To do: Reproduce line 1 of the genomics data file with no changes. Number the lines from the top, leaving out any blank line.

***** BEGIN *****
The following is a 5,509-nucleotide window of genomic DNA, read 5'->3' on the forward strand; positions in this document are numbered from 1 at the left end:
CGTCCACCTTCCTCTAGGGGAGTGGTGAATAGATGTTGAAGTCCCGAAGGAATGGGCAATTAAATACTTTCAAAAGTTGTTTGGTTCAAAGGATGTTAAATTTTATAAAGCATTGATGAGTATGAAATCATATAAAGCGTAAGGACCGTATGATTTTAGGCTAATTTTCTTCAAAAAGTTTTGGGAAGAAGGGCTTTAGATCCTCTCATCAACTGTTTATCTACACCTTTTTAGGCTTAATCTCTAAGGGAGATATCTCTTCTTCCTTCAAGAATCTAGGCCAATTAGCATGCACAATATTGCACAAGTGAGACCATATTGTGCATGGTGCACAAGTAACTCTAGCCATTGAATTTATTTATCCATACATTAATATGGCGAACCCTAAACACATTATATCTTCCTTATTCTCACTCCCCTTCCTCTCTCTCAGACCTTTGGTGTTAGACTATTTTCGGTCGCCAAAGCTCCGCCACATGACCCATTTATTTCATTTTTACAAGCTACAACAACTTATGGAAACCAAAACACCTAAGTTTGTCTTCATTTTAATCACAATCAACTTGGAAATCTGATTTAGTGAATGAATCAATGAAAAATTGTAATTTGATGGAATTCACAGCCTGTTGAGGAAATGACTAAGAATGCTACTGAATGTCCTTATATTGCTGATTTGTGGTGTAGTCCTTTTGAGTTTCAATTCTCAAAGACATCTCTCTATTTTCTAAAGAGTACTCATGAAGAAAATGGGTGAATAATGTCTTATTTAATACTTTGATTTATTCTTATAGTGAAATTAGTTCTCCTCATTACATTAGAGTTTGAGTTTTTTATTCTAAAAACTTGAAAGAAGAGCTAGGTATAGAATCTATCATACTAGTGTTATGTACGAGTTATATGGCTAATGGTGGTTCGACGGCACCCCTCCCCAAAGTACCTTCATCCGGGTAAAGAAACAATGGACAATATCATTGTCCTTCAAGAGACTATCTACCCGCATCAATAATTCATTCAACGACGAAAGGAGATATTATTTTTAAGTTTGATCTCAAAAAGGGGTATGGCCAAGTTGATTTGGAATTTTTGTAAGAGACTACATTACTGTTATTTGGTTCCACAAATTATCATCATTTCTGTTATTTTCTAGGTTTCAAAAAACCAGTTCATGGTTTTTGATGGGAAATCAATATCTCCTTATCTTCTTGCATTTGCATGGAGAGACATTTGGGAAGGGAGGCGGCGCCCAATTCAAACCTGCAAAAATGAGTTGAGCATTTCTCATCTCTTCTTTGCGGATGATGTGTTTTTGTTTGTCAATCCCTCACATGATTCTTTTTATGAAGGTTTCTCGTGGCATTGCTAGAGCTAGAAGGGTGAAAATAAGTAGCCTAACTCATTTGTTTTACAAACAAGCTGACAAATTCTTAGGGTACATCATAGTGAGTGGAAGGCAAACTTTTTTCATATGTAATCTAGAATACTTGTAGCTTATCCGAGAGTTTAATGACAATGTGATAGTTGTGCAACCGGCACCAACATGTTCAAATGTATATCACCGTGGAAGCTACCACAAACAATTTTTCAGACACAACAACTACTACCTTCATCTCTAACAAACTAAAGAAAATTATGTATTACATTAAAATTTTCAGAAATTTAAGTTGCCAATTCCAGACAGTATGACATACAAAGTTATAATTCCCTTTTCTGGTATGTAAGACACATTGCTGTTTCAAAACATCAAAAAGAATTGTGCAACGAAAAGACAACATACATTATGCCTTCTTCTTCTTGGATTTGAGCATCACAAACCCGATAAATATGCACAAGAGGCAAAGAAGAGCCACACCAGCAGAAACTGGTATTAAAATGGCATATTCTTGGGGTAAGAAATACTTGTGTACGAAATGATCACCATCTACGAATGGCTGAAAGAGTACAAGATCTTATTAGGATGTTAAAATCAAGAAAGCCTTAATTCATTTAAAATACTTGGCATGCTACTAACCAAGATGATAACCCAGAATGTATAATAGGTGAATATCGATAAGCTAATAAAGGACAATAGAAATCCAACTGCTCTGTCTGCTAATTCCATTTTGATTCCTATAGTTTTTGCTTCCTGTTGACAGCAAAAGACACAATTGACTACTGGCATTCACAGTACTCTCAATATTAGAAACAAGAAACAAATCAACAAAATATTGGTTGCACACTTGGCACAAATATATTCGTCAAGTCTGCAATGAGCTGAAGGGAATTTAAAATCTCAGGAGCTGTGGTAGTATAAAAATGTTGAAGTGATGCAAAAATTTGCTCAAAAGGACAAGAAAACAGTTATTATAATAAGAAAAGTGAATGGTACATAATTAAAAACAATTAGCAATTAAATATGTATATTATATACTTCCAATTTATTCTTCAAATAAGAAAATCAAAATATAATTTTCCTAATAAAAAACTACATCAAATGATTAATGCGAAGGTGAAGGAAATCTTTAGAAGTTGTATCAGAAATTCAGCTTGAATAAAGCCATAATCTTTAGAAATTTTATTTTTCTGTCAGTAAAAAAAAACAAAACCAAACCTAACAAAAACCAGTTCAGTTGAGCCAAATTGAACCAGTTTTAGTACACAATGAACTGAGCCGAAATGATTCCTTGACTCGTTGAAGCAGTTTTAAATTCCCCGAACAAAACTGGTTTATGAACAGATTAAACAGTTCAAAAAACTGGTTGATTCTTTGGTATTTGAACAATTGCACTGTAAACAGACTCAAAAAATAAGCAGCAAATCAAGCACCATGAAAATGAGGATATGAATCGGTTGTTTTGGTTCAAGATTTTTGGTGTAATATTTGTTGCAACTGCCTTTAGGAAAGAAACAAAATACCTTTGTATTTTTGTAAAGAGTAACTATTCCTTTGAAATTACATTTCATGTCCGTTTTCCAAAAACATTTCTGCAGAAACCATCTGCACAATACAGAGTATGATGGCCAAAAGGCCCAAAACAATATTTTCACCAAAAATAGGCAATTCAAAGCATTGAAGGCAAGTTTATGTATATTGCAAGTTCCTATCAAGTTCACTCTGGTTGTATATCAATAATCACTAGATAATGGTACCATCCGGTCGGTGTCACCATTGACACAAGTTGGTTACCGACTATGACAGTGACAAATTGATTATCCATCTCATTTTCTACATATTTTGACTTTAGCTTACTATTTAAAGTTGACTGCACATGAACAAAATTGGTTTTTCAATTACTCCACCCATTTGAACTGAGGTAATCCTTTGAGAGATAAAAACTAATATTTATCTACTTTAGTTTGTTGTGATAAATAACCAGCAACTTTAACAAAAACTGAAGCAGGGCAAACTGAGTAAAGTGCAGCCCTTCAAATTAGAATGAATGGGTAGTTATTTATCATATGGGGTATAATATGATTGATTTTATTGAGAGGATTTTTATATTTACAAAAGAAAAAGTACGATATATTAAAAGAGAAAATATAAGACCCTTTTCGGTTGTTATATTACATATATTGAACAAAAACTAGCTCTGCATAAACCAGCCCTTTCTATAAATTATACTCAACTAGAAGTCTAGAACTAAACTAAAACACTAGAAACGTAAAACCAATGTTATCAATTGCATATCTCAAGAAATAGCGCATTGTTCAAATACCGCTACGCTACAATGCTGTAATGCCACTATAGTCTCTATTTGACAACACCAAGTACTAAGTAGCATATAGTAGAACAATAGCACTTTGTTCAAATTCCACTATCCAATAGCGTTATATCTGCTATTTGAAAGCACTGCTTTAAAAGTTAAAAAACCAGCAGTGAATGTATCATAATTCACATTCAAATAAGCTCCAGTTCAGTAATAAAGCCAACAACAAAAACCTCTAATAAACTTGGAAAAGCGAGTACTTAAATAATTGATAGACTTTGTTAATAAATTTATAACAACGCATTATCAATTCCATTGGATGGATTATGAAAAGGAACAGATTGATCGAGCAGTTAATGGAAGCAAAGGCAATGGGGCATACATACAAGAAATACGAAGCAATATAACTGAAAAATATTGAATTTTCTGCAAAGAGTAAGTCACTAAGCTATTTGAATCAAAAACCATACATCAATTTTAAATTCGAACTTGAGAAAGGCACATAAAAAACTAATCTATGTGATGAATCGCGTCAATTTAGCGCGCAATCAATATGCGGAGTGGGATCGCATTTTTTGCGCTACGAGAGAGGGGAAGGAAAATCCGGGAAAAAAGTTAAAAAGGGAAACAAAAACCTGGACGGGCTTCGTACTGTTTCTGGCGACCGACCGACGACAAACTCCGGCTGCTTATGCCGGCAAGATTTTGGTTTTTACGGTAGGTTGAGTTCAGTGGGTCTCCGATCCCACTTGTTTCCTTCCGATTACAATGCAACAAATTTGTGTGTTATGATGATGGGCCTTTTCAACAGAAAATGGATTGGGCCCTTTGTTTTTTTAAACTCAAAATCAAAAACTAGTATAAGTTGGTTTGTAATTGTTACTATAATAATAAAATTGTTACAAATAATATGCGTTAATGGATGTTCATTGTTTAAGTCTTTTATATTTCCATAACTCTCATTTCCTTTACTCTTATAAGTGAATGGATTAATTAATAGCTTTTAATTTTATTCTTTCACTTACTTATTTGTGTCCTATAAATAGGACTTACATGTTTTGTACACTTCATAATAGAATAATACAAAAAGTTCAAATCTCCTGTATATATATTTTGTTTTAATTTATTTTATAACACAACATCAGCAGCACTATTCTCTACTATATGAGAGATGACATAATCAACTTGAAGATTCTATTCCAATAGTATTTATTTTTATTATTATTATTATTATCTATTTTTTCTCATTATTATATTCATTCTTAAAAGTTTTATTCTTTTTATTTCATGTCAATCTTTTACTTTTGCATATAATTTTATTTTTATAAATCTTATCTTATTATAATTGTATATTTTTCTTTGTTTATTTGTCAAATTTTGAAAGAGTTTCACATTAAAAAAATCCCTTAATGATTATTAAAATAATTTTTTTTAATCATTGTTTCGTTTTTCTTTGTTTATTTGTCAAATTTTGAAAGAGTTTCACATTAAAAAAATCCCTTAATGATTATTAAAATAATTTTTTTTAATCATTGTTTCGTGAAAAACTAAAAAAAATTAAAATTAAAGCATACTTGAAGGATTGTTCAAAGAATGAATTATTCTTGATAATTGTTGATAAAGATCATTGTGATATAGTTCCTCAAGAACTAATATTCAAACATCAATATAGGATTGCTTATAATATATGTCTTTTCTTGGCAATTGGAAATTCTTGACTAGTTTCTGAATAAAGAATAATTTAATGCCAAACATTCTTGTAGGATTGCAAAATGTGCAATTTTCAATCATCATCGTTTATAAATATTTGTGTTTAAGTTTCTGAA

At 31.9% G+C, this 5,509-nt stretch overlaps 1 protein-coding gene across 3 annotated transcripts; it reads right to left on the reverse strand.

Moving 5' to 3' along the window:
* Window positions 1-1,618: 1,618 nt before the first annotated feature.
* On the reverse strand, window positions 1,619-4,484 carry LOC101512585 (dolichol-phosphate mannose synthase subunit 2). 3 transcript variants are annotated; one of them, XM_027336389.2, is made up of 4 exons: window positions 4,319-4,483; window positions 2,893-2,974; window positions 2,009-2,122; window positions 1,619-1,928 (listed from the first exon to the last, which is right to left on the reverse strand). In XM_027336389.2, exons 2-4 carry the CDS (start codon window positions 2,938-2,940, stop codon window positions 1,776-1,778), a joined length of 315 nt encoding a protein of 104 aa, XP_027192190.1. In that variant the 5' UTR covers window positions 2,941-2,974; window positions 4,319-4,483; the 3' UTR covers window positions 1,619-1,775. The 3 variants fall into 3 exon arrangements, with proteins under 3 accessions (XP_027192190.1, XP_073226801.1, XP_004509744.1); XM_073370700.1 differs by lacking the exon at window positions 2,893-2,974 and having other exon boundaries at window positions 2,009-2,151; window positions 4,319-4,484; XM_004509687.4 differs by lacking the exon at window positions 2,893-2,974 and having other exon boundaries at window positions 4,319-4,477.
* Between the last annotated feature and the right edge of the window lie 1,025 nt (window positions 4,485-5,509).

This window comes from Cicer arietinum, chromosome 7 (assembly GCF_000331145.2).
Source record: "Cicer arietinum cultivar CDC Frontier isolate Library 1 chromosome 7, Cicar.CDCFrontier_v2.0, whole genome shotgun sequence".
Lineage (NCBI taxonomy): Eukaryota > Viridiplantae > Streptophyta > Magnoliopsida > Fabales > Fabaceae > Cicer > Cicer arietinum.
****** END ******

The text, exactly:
The following is a 5,509-nucleotide window of genomic DNA, read 5'->3' on the forward strand; positions in this document are numbered from 1 at the left end: